Researchers find gene responsible for heart damage caused by chemotherapy

Issue: BCMJ, vol. 57 , No. 9 , November 2015 , Pages 397 News

Researchers at the Child and Family Research Institute (CFRI) BC Children’s Hospital and the University of British Columbia found a genetic variation that brings a 5-times higher risk of heart damage for cancer patients treated with a type of chemotherapy drug called anthracyclines.

Anthracyclines are a treatment for leukemia, bone tumors, and other cancers in both children and adults. In many patients the drugs cause permanent heart damage that can lead to heart failure, which can be immediate or develop years after treatment, and may require a heart transplant. Anthracyclines are prescribed to over 900 000 patients each year worldwide.

The researchers’ previous work identified two genes linked to anthracycline-related heart problems. The new discovery of a variation in the RARG gene allows for more precise genetic testing to identify patients at risk of these side effects.

There were 456 children in the study between February 2005 and April 2011. All of the children had normal heart function before receiving anthracyclines for their cancers. The researchers analyzed the children’s genomes, including genes involved in drug biotransformation. This allowed them to identity the RARG gene and its effects on the development of anthracycline-induced heart damage.

The article, “A coding variant in RARG confers susceptibility to anthracycline-induced cardiotoxicity in childhood cancer” appeared in the September Nature Genetics and is available online at www.nature.com/ng/journal/v47/n9/full/ng.3374.html (paywall).

. Researchers find gene responsible for heart damage caused by chemotherapy. BCMJ, Vol. 57, No. 9, November, 2015, Page(s) 397 - News.



Above is the information needed to cite this article in your paper or presentation. The International Committee of Medical Journal Editors (ICMJE) recommends the following citation style, which is the now nearly universally accepted citation style for scientific papers:
Halpern SD, Ubel PA, Caplan AL, Marion DW, Palmer AM, Schiding JK, et al. Solid-organ transplantation in HIV-infected patients. N Engl J Med. 2002;347:284-7.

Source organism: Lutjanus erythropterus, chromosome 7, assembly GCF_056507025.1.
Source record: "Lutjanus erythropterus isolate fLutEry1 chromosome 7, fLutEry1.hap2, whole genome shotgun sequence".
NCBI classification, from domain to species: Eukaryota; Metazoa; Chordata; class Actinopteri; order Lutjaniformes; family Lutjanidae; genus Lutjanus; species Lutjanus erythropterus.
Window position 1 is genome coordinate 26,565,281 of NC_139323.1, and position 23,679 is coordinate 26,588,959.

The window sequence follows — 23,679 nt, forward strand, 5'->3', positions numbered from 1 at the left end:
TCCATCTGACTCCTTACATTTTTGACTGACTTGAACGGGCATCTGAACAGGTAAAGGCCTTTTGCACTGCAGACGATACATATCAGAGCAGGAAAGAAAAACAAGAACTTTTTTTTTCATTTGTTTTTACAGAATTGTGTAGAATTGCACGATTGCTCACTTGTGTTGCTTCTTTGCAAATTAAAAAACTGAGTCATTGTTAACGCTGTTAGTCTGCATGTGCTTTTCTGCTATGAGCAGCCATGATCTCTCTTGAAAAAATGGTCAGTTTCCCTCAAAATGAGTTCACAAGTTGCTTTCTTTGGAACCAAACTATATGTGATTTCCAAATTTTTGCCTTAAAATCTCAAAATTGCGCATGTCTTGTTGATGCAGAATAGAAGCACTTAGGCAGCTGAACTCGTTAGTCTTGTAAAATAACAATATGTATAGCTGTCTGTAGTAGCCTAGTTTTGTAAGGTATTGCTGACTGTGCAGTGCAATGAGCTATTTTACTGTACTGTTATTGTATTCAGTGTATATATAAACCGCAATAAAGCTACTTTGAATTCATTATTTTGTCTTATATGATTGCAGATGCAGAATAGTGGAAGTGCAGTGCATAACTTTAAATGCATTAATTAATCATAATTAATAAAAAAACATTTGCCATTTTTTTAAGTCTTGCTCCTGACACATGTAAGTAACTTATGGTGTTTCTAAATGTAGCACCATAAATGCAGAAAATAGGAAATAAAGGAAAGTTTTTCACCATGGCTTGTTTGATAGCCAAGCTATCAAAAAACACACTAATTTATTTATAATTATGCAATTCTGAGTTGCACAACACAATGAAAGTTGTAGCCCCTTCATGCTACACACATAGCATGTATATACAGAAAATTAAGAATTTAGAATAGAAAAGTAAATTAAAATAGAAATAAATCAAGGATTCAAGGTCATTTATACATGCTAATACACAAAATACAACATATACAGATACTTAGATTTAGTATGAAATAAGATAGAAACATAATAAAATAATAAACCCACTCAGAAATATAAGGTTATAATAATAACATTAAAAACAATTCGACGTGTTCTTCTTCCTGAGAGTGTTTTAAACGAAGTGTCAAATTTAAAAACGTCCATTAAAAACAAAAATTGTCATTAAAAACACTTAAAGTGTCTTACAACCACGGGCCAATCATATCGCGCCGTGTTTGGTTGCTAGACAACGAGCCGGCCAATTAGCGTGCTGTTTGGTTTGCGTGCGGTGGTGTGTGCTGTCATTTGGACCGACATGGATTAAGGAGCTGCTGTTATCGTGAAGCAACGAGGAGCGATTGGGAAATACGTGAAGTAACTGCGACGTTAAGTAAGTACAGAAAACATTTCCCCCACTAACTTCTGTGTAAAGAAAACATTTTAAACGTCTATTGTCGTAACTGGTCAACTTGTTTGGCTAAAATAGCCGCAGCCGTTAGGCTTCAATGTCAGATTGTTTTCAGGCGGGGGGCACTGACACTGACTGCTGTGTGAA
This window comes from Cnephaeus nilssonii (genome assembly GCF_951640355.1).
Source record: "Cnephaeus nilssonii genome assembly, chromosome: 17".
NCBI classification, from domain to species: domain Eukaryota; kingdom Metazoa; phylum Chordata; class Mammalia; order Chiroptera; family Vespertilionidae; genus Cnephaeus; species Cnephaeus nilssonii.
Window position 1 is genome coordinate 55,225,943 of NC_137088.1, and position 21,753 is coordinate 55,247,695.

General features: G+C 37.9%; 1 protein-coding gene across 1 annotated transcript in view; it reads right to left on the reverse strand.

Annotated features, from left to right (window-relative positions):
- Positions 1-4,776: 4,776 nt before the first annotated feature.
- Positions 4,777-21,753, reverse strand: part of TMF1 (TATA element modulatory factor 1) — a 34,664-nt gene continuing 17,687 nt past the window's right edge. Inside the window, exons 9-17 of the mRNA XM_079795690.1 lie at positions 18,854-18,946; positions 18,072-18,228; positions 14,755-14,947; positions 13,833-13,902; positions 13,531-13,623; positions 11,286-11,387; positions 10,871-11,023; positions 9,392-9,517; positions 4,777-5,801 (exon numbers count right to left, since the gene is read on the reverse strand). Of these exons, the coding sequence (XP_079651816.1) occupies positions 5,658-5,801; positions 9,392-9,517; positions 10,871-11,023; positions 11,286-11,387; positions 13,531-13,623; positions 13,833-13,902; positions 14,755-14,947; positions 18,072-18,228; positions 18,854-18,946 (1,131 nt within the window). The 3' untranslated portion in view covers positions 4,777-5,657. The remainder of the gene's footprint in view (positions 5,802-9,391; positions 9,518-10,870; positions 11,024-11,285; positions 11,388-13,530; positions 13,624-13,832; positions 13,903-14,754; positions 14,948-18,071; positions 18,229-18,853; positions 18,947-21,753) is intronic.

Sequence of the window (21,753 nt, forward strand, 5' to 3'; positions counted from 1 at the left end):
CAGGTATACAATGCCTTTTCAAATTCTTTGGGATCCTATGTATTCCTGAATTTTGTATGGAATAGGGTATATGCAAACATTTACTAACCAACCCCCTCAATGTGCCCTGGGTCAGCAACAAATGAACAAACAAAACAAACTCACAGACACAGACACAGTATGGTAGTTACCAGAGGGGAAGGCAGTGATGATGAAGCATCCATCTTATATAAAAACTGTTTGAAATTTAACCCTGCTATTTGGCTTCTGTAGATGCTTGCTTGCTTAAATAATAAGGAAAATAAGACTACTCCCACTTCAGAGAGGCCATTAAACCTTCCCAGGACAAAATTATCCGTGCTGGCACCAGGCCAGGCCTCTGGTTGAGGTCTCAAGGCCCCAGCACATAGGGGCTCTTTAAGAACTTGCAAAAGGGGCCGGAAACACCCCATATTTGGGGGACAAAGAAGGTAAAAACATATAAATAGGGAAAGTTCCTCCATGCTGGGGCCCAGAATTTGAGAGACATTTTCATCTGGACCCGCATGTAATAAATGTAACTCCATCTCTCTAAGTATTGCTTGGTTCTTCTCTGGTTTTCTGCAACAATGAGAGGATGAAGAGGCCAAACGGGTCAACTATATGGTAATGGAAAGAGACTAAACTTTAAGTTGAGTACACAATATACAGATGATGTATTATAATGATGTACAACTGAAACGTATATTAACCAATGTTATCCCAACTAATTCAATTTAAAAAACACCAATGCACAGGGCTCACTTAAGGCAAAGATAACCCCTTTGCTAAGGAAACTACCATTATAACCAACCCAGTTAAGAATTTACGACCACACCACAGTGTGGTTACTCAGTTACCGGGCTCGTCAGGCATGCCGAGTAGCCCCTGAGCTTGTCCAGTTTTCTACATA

About the ICMJE and citation styles

The ICMJE is small group of editors of general medical journals who first met informally in Vancouver, British Columbia, in 1978 to establish guidelines for the format of manuscripts submitted to their journals. The group became known as the Vancouver Group. Its requirements for manuscripts, including formats for bibliographic references developed by the U.S. National Library of Medicine (NLM), were first published in 1979. The Vancouver Group expanded and evolved into the International Committee of Medical Journal Editors (ICMJE), which meets annually. The ICMJE created the Recommendations for the Conduct, Reporting, Editing, and Publication of Scholarly Work in Medical Journals to help authors and editors create and distribute accurate, clear, easily accessible reports of biomedical studies.

An alternate version of ICMJE style is to additionally list the month an issue number, but since most journals use continuous pagination, the shorter form provides sufficient information to locate the reference. The NLM now lists all authors.

BCMJ standard citation style is a slight modification of the ICMJE/NLM style, as follows:

  • Only the first three authors are listed, followed by "et al."
  • There is no period after the journal name.
  • Page numbers are not abbreviated.


For more information on the ICMJE Recommendations for the Conduct, Reporting, Editing, and Publication of Scholarly Work in Medical Journals, visit www.icmje.org

BCMJ Guidelines for Authors

Leave a Reply